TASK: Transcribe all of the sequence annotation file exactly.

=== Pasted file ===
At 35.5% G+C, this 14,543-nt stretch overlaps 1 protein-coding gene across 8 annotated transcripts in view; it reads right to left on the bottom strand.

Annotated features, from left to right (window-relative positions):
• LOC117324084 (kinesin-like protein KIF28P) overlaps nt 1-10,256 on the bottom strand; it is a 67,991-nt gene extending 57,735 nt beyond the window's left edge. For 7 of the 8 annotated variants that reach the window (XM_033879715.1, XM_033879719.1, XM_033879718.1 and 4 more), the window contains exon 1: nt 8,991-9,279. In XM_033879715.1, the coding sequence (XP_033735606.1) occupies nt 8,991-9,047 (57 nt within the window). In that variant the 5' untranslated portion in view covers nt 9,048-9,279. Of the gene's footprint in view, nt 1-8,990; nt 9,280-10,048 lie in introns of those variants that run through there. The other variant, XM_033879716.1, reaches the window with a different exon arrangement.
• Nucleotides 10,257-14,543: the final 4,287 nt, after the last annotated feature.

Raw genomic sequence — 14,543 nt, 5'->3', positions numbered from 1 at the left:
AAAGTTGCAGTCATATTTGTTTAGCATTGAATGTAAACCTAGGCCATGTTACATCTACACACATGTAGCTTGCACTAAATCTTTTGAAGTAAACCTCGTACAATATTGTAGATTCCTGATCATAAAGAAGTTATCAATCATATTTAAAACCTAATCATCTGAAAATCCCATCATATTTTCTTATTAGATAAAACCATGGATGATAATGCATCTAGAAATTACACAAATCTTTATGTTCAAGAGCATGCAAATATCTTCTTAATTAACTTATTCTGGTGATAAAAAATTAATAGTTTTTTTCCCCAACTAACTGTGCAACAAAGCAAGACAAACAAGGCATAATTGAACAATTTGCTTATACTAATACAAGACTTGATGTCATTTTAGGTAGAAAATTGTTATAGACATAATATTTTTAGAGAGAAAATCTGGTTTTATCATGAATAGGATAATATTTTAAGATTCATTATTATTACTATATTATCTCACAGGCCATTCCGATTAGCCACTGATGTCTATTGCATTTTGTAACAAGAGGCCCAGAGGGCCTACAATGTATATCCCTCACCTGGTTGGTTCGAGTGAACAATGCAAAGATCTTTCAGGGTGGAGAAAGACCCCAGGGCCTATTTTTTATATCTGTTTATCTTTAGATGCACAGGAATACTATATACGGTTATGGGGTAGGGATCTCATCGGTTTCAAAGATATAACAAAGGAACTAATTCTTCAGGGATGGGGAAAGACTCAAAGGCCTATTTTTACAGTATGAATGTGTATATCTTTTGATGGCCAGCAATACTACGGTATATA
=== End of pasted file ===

At 35.5% G+C, this 14,543-nt stretch overlaps 1 protein-coding gene across 8 annotated transcripts in view; it reads right to left on the bottom strand.

Annotated features, from left to right (window-relative positions):
• LOC117324084 (kinesin-like protein KIF28P) overlaps nt 1-10,256 on the bottom strand; it is a 67,991-nt gene extending 57,735 nt beyond the window's left edge. For 7 of the 8 annotated variants that reach the window (XM_033879715.1, XM_033879719.1, XM_033879718.1 and 4 more), the window contains exon 1: nt 8,991-9,279. In XM_033879715.1, the coding sequence (XP_033735606.1) occupies nt 8,991-9,047 (57 nt within the window). In that variant the 5' untranslated portion in view covers nt 9,048-9,279. Of the gene's footprint in view, nt 1-8,990; nt 9,280-10,048 lie in introns of those variants that run through there. The other variant, XM_033879716.1, reaches the window with a different exon arrangement.
• Nucleotides 10,257-14,543: the final 4,287 nt, after the last annotated feature.

Raw genomic sequence — 14,543 nt, 5'->3', positions numbered from 1 at the left:
AAAGTTGCAGTCATATTTGTTTAGCATTGAATGTAAACCTAGGCCATGTTACATCTACACACATGTAGCTTGCACTAAATCTTTTGAAGTAAACCTCGTACAATATTGTAGATTCCTGATCATAAAGAAGTTATCAATCATATTTAAAACCTAATCATCTGAAAATCCCATCATATTTTCTTATTAGATAAAACCATGGATGATAATGCATCTAGAAATTACACAAATCTTTATGTTCAAGAGCATGCAAATATCTTCTTAATTAACTTATTCTGGTGATAAAAAATTAATAGTTTTTTTCCCCAACTAACTGTGCAACAAAGCAAGACAAACAAGGCATAATTGAACAATTTGCTTATACTAATACAAGACTTGATGTCATTTTAGGTAGAAAATTGTTATAGACATAATATTTTTAGAGAGAAAATCTGGTTTTATCATGAATAGGATAATATTTTAAGATTCATTATTATTACTATATTATCTCACAGGCCATTCCGATTAGCCACTGATGTCTATTGCATTTTGTAACAAGAGGCCCAGAGGGCCTACAATGTATATCCCTCACCTGGTTGGTTCGAGTGAACAATGCAAAGATCTTTCAGGGTGGAGAAAGACCCCAGGGCCTATTTTTTATATCTGTTTATCTTTAGATGCACAGGAATACTATATACGGTTATGGGGTAGGGATCTCATCGGTTTCAAAGATATAACAAAGGAACTAATTCTTCAGGGATGGGGAAAGACTCAAAGGCCTATTTTTACAGTATGAATGTGTATATCTTTTGATGGCCAGCAATACTACGGTATATA